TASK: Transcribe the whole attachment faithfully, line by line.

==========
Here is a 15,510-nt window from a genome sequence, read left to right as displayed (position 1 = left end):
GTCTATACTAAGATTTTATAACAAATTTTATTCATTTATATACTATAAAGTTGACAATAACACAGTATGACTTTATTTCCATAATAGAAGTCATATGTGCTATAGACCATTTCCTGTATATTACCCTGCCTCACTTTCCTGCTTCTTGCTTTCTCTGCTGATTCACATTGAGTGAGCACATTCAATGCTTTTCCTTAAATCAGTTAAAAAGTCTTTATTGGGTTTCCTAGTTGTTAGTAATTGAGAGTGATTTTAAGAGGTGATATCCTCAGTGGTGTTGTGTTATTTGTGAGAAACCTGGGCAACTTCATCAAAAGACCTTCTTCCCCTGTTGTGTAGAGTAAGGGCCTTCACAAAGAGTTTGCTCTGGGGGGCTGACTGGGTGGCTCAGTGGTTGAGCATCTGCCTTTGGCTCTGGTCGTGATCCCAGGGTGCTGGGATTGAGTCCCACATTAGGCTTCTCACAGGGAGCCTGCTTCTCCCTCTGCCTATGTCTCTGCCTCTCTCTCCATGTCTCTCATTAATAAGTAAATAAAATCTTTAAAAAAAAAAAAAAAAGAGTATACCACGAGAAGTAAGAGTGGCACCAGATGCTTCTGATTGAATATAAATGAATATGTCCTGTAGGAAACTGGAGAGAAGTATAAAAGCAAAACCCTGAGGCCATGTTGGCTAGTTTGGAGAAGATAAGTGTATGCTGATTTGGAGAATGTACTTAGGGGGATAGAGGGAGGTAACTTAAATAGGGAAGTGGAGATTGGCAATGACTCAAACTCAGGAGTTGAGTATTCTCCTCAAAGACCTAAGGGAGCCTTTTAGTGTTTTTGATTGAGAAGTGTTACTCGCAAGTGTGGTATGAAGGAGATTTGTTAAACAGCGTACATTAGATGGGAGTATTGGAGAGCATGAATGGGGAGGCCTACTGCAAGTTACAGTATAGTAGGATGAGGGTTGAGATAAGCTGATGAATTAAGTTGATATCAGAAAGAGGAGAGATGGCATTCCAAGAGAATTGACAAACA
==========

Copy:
Here is a 15,510-nt window from a genome sequence, read left to right as displayed (position 1 = left end):
GTCTATACTAAGATTTTATAACAAATTTTATTCATTTATATACTATAAAGTTGACAATAACACAGTATGACTTTATTTCCATAATAGAAGTCATATGTGCTATAGACCATTTCCTGTATATTACCCTGCCTCACTTTCCTGCTTCTTGCTTTCTCTGCTGATTCACATTGAGTGAGCACATTCAATGCTTTTCCTTAAATCAGTTAAAAAGTCTTTATTGGGTTTCCTAGTTGTTAGTAATTGAGAGTGATTTTAAGAGGTGATATCCTCAGTGGTGTTGTGTTATTTGTGAGAAACCTGGGCAACTTCATCAAAAGACCTTCTTCCCCTGTTGTGTAGAGTAAGGGCCTTCACAAAGAGTTTGCTCTGGGGGGCTGACTGGGTGGCTCAGTGGTTGAGCATCTGCCTTTGGCTCTGGTCGTGATCCCAGGGTGCTGGGATTGAGTCCCACATTAGGCTTCTCACAGGGAGCCTGCTTCTCCCTCTGCCTATGTCTCTGCCTCTCTCTCCATGTCTCTCATTAATAAGTAAATAAAATCTTTAAAAAAAAAAAAAAAAGAGTATACCACGAGAAGTAAGAGTGGCACCAGATGCTTCTGATTGAATATAAATGAATATGTCCTGTAGGAAACTGGAGAGAAGTATAAAAGCAAAACCCTGAGGCCATGTTGGCTAGTTTGGAGAAGATAAGTGTATGCTGATTTGGAGAATGTACTTAGGGGGATAGAGGGAGGTAACTTAAATAGGGAAGTGGAGATTGGCAATGACTCAAACTCAGGAGTTGAGTATTCTCCTCAAAGACCTAAGGGAGCCTTTTAGTGTTTTTGATTGAGAAGTGTTACTCGCAAGTGTGGTATGAAGGAGATTTGTTAAACAGCGTACATTAGATGGGAGTATTGGAGAGCATGAATGGGGAGGCCTACTGCAAGTTACAGTATAGTAGGATGAGGGTTGAGATAAGCTGATGAATTAAGTTGATATCAGAAAGAGGAGAGATGGCATTCCAAGAGAATTGACAAACA